3. Whether the complainant proves beyond all reasonable doubt that after having the intimation and receiving endorsement of the dishonour of the cheque, complainant got issued legal notice to the accused as required under Section 138 of the NI Act?
    4. Whether the complainant proves beyond all reasonable doubt that after receipt of the notice, accused ahs failed to pay the cheque amount within 15 days from the date of receipt of the said notice ?"
All the points were answered in the affirmative and the petitioner was convicted and sentenced to undergo simple imprisonment for a period of six months and to pay a fine of L 30,000/-. Out of the fine amount, L 28,000/- was to be paid as compensation to the complainant in terms of Section 357(1)(b) of the Code of Criminal Procedure, 1973 (Hereinafter referred to as the 'Cr.PC', for brevity) .
This was challenged in appeal. The appellate court however, dismissed the appeal and affirmed the judgment of the trial court, but modified the punishment imposed, the sentence of imprisonment was eschewed. It is the affirmation of the conviction that is under challenge in the present petition.
3. The learned counsel for the petitioner would contend that the cheque in question was drawn on self, and the dishonour of the same would not attract Section 138 of the Neotiable Instruments Act, as held by a learned single judge of this court in the case of V. Rama Shetty v. N. Sasidaran Nayar, 2008 Cri. L.J. 4297 (Kar.).
The learned counsel would contend that the courts below had committed an error in concluding that though the cheque in question was a self cheque, it was issued in discharge of the liability aforesaid and that the complainant was a "holder in due course" and the dishonour of the cheque in the hands of the complainant, attracted Section 138 of the Act. The learned counsel would insist that this court having opined as above, the courts below were bound by the same and could not have placed reliance on decisions of other High Courts in taking a different view.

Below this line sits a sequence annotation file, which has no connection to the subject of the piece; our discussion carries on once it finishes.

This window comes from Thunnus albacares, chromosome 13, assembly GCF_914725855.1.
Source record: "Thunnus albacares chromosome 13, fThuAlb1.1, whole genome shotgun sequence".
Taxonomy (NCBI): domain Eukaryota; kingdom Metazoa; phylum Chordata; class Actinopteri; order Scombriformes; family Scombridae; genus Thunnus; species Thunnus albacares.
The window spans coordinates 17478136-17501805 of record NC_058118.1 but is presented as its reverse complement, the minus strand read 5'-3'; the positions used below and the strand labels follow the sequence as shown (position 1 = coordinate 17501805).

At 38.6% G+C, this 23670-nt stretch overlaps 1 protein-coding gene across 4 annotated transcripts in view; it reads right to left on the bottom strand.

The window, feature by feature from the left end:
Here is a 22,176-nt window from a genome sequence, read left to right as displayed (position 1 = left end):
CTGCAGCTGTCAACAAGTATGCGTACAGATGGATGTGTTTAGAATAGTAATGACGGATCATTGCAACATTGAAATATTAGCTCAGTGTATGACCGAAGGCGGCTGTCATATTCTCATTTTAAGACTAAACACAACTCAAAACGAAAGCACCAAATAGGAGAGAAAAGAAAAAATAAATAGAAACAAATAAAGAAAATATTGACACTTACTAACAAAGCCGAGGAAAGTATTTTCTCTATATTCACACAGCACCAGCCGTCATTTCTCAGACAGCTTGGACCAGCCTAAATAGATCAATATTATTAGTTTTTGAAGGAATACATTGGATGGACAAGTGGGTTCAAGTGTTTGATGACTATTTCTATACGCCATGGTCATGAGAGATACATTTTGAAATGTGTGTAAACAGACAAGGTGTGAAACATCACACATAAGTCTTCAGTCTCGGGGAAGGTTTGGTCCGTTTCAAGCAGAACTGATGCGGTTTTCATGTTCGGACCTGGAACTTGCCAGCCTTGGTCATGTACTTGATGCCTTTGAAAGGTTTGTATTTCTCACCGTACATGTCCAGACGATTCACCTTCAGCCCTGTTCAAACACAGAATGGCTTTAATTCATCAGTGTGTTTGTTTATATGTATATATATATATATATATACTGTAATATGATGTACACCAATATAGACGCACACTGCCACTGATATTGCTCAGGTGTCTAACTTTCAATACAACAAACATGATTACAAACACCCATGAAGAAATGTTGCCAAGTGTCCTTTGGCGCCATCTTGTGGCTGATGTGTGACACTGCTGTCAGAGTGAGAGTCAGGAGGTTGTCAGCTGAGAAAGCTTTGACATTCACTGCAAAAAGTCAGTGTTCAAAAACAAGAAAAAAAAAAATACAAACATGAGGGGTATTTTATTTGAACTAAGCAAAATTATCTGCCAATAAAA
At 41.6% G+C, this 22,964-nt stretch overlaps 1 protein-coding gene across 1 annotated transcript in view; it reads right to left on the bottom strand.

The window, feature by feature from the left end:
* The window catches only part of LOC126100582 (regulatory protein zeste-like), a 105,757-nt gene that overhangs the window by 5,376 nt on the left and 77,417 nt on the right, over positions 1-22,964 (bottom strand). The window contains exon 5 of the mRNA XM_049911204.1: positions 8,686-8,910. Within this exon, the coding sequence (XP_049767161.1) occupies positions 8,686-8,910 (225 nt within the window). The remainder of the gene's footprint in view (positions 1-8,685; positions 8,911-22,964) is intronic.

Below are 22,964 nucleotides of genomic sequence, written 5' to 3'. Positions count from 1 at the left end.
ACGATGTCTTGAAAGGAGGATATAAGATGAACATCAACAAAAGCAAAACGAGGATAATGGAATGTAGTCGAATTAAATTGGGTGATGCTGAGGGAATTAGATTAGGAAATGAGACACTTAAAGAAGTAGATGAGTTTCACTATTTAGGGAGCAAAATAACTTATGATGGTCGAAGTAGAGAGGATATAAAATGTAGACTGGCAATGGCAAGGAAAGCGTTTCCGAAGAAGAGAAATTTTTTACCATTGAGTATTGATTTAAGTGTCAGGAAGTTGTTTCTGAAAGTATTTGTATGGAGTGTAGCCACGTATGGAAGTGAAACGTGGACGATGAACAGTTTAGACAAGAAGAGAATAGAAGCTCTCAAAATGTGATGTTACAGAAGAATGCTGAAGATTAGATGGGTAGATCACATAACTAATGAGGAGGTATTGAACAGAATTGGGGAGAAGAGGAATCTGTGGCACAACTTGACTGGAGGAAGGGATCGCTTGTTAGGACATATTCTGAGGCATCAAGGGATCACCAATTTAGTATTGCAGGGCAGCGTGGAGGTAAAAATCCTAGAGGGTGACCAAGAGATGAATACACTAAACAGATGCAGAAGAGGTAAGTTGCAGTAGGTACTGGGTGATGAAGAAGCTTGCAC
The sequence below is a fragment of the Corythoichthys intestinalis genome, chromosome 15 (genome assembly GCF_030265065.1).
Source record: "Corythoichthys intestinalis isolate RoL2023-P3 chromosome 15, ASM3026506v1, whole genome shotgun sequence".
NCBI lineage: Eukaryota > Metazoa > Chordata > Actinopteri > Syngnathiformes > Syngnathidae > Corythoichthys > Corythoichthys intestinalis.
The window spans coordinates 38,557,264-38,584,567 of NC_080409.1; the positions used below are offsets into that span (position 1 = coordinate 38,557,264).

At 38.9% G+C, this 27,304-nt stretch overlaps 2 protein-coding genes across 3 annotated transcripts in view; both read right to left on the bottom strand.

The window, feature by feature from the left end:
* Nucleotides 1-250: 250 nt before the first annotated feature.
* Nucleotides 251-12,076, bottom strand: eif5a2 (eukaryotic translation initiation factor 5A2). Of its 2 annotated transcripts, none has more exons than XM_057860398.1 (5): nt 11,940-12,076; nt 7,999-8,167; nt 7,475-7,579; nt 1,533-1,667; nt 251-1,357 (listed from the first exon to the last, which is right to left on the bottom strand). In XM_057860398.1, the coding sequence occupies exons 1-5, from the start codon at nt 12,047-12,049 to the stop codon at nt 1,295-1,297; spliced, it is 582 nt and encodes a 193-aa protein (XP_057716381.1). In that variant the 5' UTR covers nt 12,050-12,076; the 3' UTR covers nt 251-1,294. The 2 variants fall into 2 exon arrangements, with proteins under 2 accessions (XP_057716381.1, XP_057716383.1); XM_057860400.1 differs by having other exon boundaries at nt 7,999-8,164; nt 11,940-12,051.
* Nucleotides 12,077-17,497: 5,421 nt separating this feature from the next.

4. The learned counsel for the respondent has remained absent.
5. The point for consideration by this bench is, whether the petition ought to be allowed on the short ground that the decision in Rama Shetty's case, supra, was to be followed by the courts below and therefore, warrants interference by this court. Or whether it could be said that there were distinguishing features in the present case on hand that justifies the decisions of the courts below.
In this regard, the findings of fact, on the basis of the evidence of the complainant in support of his case, is relevant.
The trial court has found that though the cheque is drawn as a self cheque, the words " or bearer", have not been scored off and hence the complainant, who had financial transactions with the petitioner would answer to the definition of a holder in due course, as contemplated under Section 9 of the Neotiable Instruments Act, and has relied on a decision in the case of Mahesh Goyal v. S.K. Sharma, 1997 Cri. L. J. 2868 (P and H) , in this regard.
Secondly, from the evidence of the witnesses, PW-1, PW- 3, 4 and 5, the trial court has found that the cheque was issued in discharge of the liability to pay the balance outstanding, of the price, towards the purchase of the bus, by the petitioner from the complainant.